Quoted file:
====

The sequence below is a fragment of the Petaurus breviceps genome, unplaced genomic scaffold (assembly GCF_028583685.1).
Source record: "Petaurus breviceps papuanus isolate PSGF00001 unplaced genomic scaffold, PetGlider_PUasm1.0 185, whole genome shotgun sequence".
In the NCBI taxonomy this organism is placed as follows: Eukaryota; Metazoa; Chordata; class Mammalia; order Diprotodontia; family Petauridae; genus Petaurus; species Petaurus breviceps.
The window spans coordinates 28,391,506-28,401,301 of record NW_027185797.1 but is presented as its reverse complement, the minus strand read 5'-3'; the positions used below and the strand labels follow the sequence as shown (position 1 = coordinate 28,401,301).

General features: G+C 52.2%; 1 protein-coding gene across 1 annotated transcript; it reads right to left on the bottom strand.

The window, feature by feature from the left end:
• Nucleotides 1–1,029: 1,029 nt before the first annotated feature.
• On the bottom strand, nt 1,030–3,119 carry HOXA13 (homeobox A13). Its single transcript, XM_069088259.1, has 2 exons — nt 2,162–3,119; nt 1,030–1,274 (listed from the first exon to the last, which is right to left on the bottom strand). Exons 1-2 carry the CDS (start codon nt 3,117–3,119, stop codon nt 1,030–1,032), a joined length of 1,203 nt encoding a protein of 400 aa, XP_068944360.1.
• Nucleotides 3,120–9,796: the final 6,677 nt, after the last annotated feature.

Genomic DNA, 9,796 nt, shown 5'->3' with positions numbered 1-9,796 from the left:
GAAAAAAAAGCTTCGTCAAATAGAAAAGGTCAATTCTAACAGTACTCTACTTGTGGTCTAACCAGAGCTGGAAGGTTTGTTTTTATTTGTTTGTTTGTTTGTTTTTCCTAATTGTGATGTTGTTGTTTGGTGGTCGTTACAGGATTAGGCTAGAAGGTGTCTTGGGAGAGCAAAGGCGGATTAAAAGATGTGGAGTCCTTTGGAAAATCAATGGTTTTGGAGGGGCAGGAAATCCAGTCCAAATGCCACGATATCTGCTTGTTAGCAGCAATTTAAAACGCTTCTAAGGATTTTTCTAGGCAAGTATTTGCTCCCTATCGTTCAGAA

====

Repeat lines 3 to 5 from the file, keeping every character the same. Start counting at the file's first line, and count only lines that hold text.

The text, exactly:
In the NCBI taxonomy this organism is placed as follows: Eukaryota; Metazoa; Chordata; class Mammalia; order Diprotodontia; family Petauridae; genus Petaurus; species Petaurus breviceps.
The window spans coordinates 28,391,506-28,401,301 of record NW_027185797.1 but is presented as its reverse complement, the minus strand read 5'-3'; the positions used below and the strand labels follow the sequence as shown (position 1 = coordinate 28,401,301).

General features: G+C 52.2%; 1 protein-coding gene across 1 annotated transcript; it reads right to left on the bottom strand.